Tuesday, December 06, 2016

“More of Gravy than of Grave” | Campfire’s A Christmas Carol (2010)

Index of other entries in The Christmas Carol Project

Scott McCullar and Naresh Kumar cut from a long shot of Scrooge at his door to a close up of Marley's face on the knocker. It's not as shocking as it could be, but Marley's face is remarkable for looking wickedly impish with enormous spectacles on his forehead. Scrooge is stunned as he calls out Marley's name, but he's composed again in the next panel, where he's already doubting what he saw.

As he lights a candle in the foyer, a caption lets us know that "Scrooge was not a man to be frightened by echoes." And as he climbs the stairs (wide ones, but no mention of a hearse), more text shares Dickens' assertion that Scrooge liked darkness, because it's cheap. I kind of like this fearless Scrooge. He fits with the malevolent being that he's been portrayed as so far.

The next panel has Scrooge in his rooms and more text talks about his checking all over and double-locking his door. Those aren't the actions of a fearless man, but Scrooge's expression is serious and determined. It's hard to reconcile him with someone who's looking to make sure that no one's hiding in his dressing gown. Obviously, Scrooge is freaked out, but putting on a brave face.

As he sits to eat his gruel (his only meal of the evening as far as this version is concerned), we're told that he's "now feeling secure." And he looks it; gazing peacefully into his bowl as he loudly slurps. The text calls out the Dutch tiles and we see the Biblical images on them (PhotoShopped from Renaissance paintings) before then seeing them again with Marley's face, this time horrifyingly bug-eyed.

As the bells ring, Scrooge looks alert, but not especially frightened. He continues his attentive listening as the chains come up from the cellar, then he goes wild-eyed and insane at the sound on the stairs. "It's still humbug!" he cries, but he's clearly trying to convince himself.

Marley walks through the closed door and I like how he's depicted in that panel. He's just an outline of a form, with one arm coming into shape, but the rest of his body and face just a featureless mass. In the panel above, Marley has fully materialized (looking more or less solid) and Scrooge is now cowering, eyes shut and helpless. Marley looks positively menacing.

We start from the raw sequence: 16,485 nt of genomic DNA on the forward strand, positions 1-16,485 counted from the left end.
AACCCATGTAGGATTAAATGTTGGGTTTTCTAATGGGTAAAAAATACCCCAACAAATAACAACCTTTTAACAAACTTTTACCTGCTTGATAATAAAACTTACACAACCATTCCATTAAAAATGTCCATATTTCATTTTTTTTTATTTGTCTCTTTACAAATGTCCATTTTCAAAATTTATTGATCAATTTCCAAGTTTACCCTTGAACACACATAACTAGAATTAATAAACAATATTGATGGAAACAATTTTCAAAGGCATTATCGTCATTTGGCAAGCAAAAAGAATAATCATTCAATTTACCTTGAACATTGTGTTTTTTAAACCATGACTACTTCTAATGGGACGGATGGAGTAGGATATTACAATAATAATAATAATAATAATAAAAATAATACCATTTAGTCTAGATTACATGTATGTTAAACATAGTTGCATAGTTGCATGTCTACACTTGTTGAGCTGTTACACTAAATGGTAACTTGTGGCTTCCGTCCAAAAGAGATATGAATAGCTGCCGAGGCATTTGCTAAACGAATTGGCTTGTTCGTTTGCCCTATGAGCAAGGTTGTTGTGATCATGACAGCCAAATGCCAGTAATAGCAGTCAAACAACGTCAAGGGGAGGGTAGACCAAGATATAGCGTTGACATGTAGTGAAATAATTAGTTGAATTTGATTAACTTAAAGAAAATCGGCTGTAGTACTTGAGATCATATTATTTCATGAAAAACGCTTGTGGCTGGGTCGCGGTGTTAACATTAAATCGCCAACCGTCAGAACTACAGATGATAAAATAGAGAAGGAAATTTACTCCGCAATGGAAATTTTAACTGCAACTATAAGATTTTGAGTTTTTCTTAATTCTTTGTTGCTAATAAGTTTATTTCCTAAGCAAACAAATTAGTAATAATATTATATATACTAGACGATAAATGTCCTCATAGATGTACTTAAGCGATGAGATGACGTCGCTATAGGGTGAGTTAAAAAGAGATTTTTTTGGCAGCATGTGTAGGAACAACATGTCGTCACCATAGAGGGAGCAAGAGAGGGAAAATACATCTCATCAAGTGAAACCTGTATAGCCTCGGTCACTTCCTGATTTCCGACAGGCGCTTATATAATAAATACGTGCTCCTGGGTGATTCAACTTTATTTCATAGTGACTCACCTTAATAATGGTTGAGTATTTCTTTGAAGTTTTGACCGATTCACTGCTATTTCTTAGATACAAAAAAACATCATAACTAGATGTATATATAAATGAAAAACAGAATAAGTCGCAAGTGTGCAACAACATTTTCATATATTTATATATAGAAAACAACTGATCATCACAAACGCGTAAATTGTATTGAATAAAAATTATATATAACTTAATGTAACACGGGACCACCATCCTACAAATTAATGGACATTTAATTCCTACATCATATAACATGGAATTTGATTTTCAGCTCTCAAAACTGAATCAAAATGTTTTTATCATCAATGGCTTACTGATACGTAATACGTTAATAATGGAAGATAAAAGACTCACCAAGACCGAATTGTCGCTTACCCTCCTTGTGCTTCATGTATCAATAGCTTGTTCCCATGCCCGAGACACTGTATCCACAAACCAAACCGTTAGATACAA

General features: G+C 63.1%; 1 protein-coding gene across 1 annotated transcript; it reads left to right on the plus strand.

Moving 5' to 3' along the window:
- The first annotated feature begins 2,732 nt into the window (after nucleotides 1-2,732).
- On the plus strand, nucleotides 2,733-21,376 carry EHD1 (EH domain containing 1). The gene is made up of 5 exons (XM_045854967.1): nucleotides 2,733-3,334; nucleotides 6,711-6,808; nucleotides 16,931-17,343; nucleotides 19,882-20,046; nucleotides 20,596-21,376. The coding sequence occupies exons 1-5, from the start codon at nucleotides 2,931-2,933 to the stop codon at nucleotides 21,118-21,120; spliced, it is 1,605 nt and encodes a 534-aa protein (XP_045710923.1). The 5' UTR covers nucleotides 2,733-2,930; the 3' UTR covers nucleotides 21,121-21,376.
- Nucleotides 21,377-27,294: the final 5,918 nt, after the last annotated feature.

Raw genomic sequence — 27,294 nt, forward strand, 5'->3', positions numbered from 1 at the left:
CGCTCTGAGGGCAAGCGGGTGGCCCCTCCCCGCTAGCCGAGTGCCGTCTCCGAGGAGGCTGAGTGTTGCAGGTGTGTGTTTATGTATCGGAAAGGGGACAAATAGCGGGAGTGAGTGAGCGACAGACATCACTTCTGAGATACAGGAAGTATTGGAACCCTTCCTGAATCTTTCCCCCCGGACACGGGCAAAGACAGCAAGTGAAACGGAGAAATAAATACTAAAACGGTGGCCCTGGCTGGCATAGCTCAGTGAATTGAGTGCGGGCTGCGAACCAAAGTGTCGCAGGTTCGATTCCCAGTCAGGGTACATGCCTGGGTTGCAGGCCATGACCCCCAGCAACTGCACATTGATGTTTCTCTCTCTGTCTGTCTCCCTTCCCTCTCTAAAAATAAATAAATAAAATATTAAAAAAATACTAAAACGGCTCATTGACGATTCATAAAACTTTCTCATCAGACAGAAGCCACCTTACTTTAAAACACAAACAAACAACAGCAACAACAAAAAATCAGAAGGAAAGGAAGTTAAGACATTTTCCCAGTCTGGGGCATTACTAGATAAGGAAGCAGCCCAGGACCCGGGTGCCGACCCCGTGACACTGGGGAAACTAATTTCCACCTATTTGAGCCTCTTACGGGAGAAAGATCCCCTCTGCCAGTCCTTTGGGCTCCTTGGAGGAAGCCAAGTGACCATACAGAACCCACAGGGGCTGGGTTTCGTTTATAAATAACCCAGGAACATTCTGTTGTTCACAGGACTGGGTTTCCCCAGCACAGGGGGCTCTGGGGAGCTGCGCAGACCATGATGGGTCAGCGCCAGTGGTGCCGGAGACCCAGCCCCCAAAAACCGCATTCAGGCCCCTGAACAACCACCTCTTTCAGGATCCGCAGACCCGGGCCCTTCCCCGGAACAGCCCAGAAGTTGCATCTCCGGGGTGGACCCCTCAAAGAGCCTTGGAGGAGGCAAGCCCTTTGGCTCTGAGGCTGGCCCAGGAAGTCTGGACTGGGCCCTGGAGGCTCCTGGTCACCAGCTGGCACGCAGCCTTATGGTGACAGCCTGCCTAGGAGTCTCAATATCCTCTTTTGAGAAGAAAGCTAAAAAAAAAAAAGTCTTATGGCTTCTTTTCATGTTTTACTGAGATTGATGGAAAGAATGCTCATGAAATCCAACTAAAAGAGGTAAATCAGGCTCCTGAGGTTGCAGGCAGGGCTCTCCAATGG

The ghost softens as the conversation progresses though. He's still very frightening as he takes off his bandage and his jaw drops open. It doesn't open to a supernatural degree, but it does look seriously dislocated. His eyes go from terrifying to tortured and finally to just sad. The transition seems to follow Scrooge's arguing. The more Scrooge resists Marley's warnings, the less powerful Marley seems to be.

For Scrooge's part, he never seems to fully accept the reality of Marley's ghost. After talking with Marley for a while, Scrooge actually goes back to eating. Even when Marley is wailing his loudest, Scrooge's "Dreadful apparition, why do you trouble me?" sounds more like Scrooge is questioning his own sanity than a phantom that he believes in. And when he says that he does, he must believe in Marley, Scrooge looks positively conniving. As if he's shrewdly trying to return to sanity in a battle of wits against his own damaged mind. It's at this point that Marley turns from scary to suffering.

Scrooge continues to look cold and calculating as they talk, with Marley calming down more and more. It comes off as if Scrooge is merely telling Marley (or the voices in his head, if that's what's going on) what he thinks they want to hear. He looks tired - rubbing his eyes - towards the end of the conversation and is only frightened again when Marley brings up that there will be three more spirits. He's not ready to battle whatever other demons his sick psyche is bringing up.

The ghosts' schedule follows the book and Marley does lead Scrooge to the window where they see a sky full of phantoms. One of them is even trying in vain to help a woman who's sitting in the snow with her baby.

Like the Marvel version, I think we're dealing with a mentally ill Scrooge here. (Also like with Marvel, I don't think that's the intention of the creators, but it's the way the character comes across.) The difference is that Marvel's version feels like a victim of his own mind, where Campfire's is more malevolent; possibly sociopathic. So while I want supernatural forces to intervene and heal Marvel's Scrooge, I'm more comfortable imagining that Campfire's ghosts are all in Scrooge's head.

Which makes it interesting that their purpose is still clearly to redeem him. If he's imagining all of this, he's also imagining ghosts trying to help homeless mothers. Meaning that there's a part of Scrooge that knows what he should be doing. Which makes this version of the story about the struggle for Scrooge's good conscience to defeat the evil that's dominated his mind for so long.

1 comment:

Wings1295 said...

That is quite a deep interpretation of their version of the tale. But it also sort of works as an alternate take on Dickens' story. One that doesn't need people to believe in any superstitious intervention, merely in Scrooge's own need to finally reconcile who he is deep inside with who he has become to the world.

In my opinion, if that Marley pictured here appeared to me, I'd do whatever it asked. Scary is right.


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